Royal Caribbean is looking to recruit as many as 10,000 workers worldwide this year to staff its ships and private destinations as demand for ocean cruises hits fresh records.

The number of people taking cruises hit an all-time high in 2023, and with the surge in demand and larger vessels, labor needs are growing.

Tourism boards and port operators from around the world said Royal Caribbean — which already has a workforce of close to 100,000 — is looking to hire worldwide.

The company confirmed to Reuters that it’s anticipating hiring around 10,000 workers this year.

According to the company’s annual filing, its sea-based workforce last year — which comprises of staffers on its cruise ships — totaled about 88,700 employees, 6% lower than the year prior.

The giant’s land-based workforce, meanwhile — which is comprised primarily of port operations and corporate office roles — including at its private destinations consisted of approximately 9,500 full-time employees in 2023, up 17% from the year prior.

“The recruiting strategy follows the business strategy of moderate capacity growth,” a company spokesperson told Reuters.

The British Virgin Islands (BVI) in April was reportedly approached by Royal Caribbean in regards to recruitment and hiring, a request it hadn’t received in the past, said Natasha Chalwell, BVI Port Authority marketing director.

But the cruise giant isn’t only focused on the Caribbean: The company also approached West Africa’s Gambia Tourism Board in April with an interest in hiring more workers, a spokesperson said.

For reference, Royal Caribbean currently employs about 700 workers from the nation, which is the smallest on mainland Africa.

Royal Caribbean’s influx in hiring comes at a time when it’s adding three new ships to its fleet, the company rep added.

Earlier this year, the company debuted the world’s largest cruise ship, dubbed Icon of the Seas.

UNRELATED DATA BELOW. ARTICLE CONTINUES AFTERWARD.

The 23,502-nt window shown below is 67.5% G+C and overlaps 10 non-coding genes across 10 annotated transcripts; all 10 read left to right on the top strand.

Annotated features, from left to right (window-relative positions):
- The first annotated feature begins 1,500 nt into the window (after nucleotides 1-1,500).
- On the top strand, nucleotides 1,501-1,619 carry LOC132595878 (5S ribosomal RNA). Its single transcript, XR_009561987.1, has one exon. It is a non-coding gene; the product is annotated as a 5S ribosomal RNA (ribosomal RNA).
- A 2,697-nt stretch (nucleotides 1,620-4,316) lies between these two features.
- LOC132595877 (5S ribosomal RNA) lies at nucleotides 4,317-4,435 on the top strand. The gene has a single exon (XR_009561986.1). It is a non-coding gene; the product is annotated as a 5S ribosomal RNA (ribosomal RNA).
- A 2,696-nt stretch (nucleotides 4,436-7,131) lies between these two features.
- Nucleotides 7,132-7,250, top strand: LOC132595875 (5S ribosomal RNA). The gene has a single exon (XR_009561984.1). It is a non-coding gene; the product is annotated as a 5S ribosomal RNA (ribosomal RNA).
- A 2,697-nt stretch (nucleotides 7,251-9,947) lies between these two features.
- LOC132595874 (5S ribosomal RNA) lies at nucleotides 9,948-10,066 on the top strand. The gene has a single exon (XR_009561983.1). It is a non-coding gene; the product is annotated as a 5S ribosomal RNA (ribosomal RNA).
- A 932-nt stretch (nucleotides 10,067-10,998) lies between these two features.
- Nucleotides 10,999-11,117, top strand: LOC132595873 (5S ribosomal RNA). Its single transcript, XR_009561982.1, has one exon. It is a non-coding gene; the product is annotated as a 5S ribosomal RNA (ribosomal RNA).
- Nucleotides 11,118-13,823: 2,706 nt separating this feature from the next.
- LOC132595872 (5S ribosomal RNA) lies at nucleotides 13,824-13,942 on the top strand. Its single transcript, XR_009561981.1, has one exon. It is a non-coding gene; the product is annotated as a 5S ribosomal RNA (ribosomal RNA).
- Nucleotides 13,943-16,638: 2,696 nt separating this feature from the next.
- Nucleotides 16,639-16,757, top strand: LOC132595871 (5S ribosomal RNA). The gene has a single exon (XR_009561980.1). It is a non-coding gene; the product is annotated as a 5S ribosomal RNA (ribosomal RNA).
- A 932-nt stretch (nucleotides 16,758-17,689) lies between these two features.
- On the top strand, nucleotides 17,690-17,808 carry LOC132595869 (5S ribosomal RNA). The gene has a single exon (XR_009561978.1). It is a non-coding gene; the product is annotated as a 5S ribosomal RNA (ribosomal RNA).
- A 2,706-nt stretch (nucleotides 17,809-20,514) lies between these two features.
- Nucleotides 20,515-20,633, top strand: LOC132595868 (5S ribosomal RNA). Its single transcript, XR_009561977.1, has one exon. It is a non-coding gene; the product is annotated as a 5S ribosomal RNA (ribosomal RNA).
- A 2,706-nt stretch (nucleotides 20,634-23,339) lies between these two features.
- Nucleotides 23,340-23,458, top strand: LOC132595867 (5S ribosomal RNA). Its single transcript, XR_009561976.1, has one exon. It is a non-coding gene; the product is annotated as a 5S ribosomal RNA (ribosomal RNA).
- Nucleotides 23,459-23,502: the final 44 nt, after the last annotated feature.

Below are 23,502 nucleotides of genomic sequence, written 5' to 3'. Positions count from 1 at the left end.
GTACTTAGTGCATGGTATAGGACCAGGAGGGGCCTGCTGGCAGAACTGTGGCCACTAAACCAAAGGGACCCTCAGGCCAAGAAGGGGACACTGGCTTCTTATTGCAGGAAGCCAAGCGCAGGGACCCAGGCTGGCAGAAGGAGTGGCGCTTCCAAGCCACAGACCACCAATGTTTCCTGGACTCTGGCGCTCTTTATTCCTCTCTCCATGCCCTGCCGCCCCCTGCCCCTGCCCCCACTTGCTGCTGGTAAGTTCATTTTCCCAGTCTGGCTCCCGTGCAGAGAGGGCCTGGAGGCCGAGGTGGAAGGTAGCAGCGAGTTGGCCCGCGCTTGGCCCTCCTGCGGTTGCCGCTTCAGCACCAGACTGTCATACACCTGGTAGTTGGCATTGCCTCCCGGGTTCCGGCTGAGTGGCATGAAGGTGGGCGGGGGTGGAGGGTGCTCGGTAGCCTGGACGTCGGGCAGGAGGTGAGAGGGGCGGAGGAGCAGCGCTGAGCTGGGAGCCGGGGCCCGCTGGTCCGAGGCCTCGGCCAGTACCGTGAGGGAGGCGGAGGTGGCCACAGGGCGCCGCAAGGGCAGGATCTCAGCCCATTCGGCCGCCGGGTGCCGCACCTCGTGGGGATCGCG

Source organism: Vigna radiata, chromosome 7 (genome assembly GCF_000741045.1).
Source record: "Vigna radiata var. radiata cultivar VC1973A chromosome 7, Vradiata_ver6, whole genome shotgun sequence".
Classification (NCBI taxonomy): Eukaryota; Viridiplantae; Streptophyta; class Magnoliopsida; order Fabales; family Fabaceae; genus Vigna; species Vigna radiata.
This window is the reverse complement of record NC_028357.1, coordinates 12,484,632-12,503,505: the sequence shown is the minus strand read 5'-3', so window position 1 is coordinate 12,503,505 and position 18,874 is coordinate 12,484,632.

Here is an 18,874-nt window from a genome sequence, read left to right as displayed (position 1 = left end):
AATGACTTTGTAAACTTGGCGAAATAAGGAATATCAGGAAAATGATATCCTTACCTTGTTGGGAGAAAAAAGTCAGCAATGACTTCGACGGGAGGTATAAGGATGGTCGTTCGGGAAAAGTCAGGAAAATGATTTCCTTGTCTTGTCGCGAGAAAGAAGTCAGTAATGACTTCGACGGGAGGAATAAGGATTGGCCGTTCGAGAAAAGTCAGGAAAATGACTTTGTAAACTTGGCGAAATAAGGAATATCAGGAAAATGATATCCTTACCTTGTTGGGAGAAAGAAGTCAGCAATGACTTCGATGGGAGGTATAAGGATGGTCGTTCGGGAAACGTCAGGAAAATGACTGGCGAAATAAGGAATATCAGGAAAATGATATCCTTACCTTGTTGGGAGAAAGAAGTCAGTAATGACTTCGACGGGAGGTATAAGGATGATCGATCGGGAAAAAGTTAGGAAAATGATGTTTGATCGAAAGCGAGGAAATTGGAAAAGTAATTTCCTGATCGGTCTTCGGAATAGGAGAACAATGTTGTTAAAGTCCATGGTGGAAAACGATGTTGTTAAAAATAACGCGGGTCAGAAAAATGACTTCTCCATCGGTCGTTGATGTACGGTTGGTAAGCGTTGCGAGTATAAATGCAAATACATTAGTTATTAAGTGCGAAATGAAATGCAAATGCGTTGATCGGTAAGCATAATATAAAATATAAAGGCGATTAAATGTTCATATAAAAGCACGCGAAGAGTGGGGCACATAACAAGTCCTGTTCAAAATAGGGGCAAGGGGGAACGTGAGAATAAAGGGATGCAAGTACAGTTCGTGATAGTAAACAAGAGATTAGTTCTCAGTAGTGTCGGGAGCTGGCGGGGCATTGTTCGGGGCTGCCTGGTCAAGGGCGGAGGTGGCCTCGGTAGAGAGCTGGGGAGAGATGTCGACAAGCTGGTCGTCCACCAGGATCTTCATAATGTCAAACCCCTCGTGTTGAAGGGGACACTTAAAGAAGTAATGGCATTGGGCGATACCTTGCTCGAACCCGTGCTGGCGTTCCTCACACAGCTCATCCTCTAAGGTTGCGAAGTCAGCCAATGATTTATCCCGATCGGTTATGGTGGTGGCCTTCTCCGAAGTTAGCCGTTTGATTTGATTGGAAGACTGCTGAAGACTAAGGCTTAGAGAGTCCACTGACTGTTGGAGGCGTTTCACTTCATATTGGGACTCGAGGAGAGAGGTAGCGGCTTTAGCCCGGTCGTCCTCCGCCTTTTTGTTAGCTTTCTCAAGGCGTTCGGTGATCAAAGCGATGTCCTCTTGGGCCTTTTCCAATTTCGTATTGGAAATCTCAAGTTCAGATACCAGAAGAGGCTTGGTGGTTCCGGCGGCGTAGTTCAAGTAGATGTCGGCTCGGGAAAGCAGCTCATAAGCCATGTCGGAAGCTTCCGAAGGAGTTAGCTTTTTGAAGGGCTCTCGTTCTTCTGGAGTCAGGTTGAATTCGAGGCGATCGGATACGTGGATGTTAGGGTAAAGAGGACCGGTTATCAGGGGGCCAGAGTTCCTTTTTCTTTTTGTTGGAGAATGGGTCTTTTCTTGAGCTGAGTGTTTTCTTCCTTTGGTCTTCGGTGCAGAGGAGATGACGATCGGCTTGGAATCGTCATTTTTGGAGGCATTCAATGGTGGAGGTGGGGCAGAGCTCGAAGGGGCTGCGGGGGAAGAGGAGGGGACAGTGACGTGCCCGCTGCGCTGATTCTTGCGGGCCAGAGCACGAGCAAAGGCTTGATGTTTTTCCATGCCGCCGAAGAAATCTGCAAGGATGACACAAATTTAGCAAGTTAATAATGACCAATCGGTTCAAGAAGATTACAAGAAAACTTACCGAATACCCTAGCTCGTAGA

The $2 billion behemoth reportedlylived up to the over-the-tophype surrounding its launch, which included buzz that it spans 20 stories and boasts eight distinct neighborhoods.

Icon of the Seas can accommodate nearly 10,000 passengers and crew at full capacity, who are invited to enjoy a 17,000-square-foot on-board water park or book an upscale reservation at the 38-seat Empire Supper Club, an eight-course dinner complete with cocktail pairings and live jazz. 

All the while, the gargantuan ship is sailing on week-long itinteraries from Miami to Caribbean destinations like Puerto Rico, St. Kitts and Nevis and Cozumel, Mexico, among others.

Come July, Utopia of the Seas is scheduled to sail every Friday and Monday from Port Canaveral, Fla., to Perfect Day at CocoCay in The Bahamas. 

The forthcoming ship can accommodate 5,668 guests at capacity and offers 21 dining options, five pools, a zip line, ice-skating rink, basketball court and two rock-climbing walls.

Royal Caribbean’s Star of the Seas, meanwhile, is anticipated to set sail in the summer of 2025.

The company’s website touts the ship as having “over 40 ways to dine and drink,” plus “six record-breaking waterslides” and “seven splashy pools.”

Royal Caribbean said its bookings hit a record in the first quarter of 2024, boosting quarterly revenue to $3.73 billion, up 29%.

At the same time, the Miami-based company’s stock price has doubled over the past year to hit a new record.